January 13, 2017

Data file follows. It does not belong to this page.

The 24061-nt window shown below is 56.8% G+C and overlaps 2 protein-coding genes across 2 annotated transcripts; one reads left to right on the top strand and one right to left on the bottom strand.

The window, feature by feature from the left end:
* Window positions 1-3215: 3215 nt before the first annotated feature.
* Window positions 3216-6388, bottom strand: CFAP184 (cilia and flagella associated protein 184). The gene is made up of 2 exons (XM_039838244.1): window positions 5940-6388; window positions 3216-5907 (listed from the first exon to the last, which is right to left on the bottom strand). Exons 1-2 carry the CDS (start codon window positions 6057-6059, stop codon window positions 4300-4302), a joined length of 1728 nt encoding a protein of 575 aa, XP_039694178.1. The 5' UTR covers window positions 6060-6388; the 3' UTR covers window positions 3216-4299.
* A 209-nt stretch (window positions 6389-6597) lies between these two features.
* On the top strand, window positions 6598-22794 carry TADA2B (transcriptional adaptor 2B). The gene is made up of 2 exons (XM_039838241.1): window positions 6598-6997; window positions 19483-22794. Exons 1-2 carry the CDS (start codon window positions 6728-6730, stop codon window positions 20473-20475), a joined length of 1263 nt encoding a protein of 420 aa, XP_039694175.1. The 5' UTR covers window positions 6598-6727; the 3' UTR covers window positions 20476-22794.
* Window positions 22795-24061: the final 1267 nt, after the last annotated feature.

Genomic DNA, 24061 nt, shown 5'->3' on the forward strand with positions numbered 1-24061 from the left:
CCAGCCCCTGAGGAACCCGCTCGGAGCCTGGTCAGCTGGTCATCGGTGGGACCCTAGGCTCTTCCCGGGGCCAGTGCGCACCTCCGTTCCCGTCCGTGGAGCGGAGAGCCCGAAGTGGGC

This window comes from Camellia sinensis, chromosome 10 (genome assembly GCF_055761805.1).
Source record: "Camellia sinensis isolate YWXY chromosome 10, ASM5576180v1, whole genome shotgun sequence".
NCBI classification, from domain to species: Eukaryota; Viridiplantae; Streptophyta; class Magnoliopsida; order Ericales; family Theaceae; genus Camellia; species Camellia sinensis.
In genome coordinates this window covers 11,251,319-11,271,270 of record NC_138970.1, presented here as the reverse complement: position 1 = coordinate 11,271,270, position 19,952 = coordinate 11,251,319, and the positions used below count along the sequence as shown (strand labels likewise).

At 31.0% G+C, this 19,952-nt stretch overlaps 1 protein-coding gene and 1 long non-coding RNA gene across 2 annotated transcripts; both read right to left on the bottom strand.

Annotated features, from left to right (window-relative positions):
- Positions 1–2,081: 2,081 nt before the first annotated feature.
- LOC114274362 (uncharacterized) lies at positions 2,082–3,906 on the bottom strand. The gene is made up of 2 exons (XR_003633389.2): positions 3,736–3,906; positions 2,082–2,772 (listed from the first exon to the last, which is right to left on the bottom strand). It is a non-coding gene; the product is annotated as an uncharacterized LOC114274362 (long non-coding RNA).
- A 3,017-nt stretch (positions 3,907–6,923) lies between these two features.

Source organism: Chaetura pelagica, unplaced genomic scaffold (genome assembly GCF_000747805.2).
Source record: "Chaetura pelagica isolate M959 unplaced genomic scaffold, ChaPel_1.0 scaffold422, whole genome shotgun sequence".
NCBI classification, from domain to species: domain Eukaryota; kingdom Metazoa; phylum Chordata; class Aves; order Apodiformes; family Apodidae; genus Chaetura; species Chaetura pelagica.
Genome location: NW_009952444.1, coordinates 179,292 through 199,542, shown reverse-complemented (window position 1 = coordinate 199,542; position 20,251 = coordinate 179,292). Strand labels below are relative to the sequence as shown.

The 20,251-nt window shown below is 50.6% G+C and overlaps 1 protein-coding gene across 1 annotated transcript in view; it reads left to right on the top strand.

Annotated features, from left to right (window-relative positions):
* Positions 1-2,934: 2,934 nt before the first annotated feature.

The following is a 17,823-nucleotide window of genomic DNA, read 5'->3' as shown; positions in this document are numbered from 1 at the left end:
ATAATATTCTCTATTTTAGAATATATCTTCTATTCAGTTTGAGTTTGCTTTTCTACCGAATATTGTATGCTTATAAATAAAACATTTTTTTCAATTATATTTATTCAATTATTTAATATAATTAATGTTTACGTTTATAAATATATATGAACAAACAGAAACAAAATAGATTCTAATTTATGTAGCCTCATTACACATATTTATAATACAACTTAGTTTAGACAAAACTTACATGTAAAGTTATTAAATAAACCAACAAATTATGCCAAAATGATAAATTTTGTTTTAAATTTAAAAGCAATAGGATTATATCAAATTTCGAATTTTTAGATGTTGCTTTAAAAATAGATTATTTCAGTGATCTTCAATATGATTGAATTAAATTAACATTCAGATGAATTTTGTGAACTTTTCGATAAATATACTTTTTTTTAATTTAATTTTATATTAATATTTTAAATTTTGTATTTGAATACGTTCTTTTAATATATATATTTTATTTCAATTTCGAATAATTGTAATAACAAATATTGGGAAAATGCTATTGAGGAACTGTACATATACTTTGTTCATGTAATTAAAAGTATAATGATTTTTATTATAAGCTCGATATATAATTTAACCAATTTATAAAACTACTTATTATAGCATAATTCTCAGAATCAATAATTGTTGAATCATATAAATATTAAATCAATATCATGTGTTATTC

Seeking to better understand the link between abnormal chromosome number and tumor formation, Amon Lab researcher Jason Sheltzer (now a Fellow at Cold Spring Harbor Laboratories) worked with KI colleagues to investigate the tumorigenic potential of cells engineered to contain an extra chromosome. While aneuploidy (when a cell has too many or too few chromosomes) is a common feature of cancer, its role in tumor initiation and progression is unclear. In this study, the researchers found that not-yet-malignant cells with a single added chromosome could, surprisingly, suppress tumor growth and better withstand a variety of oncogenic mutations. Sometimes, however, cells adapted to the aneuploidy giving rise to fast-growing descendants that acquired additional aneuploidies or returned to the normal diploid state. These results, published in Cancer Cell, suggest that aneuploidy may have both tumor-protective and tumor-promoting effects on the development of cancer. This work was supported in part by the Kathy and the Curt Marble Cancer Research Fund. Read more here and here.